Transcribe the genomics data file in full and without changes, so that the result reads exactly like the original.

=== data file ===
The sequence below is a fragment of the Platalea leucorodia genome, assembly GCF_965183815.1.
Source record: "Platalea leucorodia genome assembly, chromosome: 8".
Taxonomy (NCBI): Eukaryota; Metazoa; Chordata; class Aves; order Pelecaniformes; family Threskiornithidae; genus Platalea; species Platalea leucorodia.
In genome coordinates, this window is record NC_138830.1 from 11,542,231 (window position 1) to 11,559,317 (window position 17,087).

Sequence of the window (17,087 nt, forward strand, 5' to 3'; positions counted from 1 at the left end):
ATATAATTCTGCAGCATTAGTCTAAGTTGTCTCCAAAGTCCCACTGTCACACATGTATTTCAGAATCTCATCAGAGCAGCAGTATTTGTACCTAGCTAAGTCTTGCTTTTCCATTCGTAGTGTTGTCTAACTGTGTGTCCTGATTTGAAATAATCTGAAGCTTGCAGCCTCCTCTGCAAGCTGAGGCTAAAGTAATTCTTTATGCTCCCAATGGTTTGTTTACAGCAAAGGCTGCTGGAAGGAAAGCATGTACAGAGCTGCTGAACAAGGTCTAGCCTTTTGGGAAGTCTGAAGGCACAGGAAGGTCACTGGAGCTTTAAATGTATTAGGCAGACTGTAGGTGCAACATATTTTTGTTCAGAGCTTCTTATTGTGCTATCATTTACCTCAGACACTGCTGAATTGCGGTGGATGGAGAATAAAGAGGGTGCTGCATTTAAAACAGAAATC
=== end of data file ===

The sequence below is a fragment of the Platalea leucorodia genome, assembly GCF_965183815.1.
Source record: "Platalea leucorodia genome assembly, chromosome: 8".
Taxonomy (NCBI): Eukaryota; Metazoa; Chordata; class Aves; order Pelecaniformes; family Threskiornithidae; genus Platalea; species Platalea leucorodia.
In genome coordinates, this window is record NC_138830.1 from 11,542,231 (window position 1) to 11,559,317 (window position 17,087).

Sequence of the window (17,087 nt, forward strand, 5' to 3'; positions counted from 1 at the left end):
ATATAATTCTGCAGCATTAGTCTAAGTTGTCTCCAAAGTCCCACTGTCACACATGTATTTCAGAATCTCATCAGAGCAGCAGTATTTGTACCTAGCTAAGTCTTGCTTTTCCATTCGTAGTGTTGTCTAACTGTGTGTCCTGATTTGAAATAATCTGAAGCTTGCAGCCTCCTCTGCAAGCTGAGGCTAAAGTAATTCTTTATGCTCCCAATGGTTTGTTTACAGCAAAGGCTGCTGGAAGGAAAGCATGTACAGAGCTGCTGAACAAGGTCTAGCCTTTTGGGAAGTCTGAAGGCACAGGAAGGTCACTGGAGCTTTAAATGTATTAGGCAGACTGTAGGTGCAACATATTTTTGTTCAGAGCTTCTTATTGTGCTATCATTTACCTCAGACACTGCTGAATTGCGGTGGATGGAGAATAAAGAGGGTGCTGCATTTAAAACAGAAATC